John Gruber asks a couple of interesting questions in a recent entry:
What if the desktop OS market share distribution were something like 40/40/20 (percent) for Windows/various Linux distros/Mac OS X? Would that sort of heterogeneous split keep malware from spreading even on Windows? Or, conversely, would numbers like that spread malware evenly across the board?
There many tantalizing low hanging fruit to grab at here, but I have a soft spot for Microsoft1, so I'll be keeping this strictly professional. First, lets look at something that I think doesn't matter as much as it would appear: the average competency of users.
The individuals who make malware a profitable venture, similar to the people who are the river making the waterwheel of internet advertising turn, are not average users. These are exceptional users. This makes the overall market penetration more important than the average sophistication of users. Following this hypothesis, even if the average Windows user became much more sophisticated, Windows would still be the overwhelming choice for malware. Following down another direction, if Mac OS X comes to secure a larger market share, then the malware will come, regardless of whether or not the average user is more sophisticated, because there will be a larger quantity of less sophisticated users.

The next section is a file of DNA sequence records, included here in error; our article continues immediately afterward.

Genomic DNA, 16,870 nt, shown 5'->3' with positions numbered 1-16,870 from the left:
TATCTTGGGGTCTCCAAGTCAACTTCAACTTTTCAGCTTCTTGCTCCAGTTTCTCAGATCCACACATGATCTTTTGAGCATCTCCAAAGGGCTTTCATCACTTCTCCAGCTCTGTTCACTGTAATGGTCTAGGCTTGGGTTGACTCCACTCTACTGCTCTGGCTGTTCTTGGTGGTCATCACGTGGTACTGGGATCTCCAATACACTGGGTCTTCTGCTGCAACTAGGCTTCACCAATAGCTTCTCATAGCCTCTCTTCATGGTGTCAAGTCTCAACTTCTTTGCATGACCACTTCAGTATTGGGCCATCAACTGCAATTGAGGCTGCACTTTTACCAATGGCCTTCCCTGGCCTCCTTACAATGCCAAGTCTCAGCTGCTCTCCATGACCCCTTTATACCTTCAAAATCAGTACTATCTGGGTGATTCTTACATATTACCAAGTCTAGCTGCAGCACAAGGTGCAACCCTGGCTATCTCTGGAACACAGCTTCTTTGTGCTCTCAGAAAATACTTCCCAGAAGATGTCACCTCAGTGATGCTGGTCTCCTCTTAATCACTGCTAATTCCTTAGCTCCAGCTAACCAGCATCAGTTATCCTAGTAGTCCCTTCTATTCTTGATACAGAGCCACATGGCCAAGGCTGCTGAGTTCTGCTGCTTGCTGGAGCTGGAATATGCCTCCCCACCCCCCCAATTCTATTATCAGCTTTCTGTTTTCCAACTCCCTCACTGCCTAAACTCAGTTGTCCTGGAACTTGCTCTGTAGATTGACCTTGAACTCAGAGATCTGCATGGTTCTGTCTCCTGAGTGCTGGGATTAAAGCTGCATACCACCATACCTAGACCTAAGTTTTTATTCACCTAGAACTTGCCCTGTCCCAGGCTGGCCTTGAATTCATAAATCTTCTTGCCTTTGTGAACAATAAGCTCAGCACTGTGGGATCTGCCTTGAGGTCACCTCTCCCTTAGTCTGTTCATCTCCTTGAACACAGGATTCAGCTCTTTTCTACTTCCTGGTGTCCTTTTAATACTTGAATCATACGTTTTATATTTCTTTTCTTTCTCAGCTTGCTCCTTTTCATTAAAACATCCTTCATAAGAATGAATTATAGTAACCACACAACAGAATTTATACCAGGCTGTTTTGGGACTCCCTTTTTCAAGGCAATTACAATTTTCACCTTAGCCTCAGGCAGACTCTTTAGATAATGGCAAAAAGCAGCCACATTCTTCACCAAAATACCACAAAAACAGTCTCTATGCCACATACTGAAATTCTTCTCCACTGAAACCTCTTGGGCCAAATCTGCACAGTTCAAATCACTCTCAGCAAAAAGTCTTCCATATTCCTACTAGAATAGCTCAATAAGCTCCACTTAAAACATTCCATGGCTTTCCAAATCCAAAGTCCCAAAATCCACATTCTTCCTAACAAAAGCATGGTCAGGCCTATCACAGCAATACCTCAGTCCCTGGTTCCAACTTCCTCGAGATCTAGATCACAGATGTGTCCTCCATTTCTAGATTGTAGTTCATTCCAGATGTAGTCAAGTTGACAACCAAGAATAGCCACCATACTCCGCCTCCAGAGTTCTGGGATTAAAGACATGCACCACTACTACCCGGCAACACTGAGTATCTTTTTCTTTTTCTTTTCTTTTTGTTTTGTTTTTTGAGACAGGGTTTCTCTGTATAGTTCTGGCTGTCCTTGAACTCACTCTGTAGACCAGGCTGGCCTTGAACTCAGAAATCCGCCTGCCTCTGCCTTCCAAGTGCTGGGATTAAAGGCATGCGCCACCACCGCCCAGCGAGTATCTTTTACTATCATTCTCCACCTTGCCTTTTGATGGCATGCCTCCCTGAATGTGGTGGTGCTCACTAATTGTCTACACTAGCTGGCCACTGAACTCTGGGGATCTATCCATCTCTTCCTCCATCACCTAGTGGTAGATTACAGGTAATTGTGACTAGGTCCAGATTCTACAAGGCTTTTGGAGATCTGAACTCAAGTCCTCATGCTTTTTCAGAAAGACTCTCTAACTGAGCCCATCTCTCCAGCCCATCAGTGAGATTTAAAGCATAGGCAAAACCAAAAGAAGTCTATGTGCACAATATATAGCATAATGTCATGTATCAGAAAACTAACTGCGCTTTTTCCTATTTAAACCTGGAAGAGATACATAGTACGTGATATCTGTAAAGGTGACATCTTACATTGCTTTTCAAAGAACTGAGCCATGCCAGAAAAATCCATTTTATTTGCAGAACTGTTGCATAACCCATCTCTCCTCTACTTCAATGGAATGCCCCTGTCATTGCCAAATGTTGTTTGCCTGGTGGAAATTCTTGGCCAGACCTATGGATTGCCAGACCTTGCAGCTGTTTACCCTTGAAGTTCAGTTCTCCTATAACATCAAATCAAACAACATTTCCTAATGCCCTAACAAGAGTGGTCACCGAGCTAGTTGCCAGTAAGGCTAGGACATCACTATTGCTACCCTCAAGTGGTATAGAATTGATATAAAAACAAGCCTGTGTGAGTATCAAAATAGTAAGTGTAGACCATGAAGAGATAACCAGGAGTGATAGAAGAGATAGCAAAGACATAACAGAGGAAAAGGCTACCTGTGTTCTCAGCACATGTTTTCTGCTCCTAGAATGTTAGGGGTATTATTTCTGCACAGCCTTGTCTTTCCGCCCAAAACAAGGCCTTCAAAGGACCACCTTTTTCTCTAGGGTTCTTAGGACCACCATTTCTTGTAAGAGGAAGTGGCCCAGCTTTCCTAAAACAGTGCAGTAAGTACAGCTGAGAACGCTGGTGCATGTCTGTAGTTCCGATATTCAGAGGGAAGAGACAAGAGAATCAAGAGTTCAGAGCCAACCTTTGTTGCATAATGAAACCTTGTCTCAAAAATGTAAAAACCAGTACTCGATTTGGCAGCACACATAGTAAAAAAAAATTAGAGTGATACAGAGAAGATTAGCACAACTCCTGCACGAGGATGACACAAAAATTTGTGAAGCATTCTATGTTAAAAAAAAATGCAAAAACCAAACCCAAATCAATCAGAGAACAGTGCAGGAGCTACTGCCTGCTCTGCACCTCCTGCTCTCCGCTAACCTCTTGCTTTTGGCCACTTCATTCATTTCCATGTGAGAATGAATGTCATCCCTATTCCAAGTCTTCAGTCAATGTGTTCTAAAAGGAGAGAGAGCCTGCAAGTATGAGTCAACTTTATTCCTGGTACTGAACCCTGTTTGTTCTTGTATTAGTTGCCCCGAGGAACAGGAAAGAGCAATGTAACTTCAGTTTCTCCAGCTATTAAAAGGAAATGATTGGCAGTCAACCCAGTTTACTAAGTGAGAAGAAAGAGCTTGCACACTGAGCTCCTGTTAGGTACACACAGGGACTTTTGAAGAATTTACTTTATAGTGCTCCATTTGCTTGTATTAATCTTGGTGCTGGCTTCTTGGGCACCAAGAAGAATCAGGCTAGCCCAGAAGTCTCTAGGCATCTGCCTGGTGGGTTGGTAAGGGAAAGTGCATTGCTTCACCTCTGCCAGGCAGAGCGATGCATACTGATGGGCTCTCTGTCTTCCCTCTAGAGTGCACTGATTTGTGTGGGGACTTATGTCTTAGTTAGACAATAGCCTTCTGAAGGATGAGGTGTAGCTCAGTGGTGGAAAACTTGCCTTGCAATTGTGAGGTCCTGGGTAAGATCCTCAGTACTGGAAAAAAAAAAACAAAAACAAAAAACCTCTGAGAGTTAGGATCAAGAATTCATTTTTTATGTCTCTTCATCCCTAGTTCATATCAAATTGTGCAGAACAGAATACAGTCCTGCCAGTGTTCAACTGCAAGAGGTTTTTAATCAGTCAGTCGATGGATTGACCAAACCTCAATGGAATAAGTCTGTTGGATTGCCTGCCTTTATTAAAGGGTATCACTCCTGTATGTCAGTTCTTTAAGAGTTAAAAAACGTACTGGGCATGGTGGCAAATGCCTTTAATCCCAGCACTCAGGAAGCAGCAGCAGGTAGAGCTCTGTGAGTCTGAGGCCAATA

However, despite saying that I still think that--even with Gruber's 40% Windows, 40% Linux, and 20% Mac OS X breakdown--Windows will continue to dominate the malware arena.
Thats because I think that the ability to push out updates quickly and effectively is key2.
Linux has a double win here with its open source development and easy to use update tools. OS X has a proprietary development cycle3, but still has a win here with its easy to use updater that does a good job of pushing out updates (its almost nagging sometimes, which is annoying at times, but probably helps make it effective at targeting the exceptional users who we are blaming malware's profitability on).
Windows, though, loses out in both aspects: it has a proprietary development cycle, and Windows Update is simply boorish to use.
I think that this is yet another area where Windows Update and Microsoft's attempts to fight piracy have contributed to a lesser product45. Until Microsoft finds a better solution to the updating problem, then it is going to be a malware magnet while it retains a sizable market share6.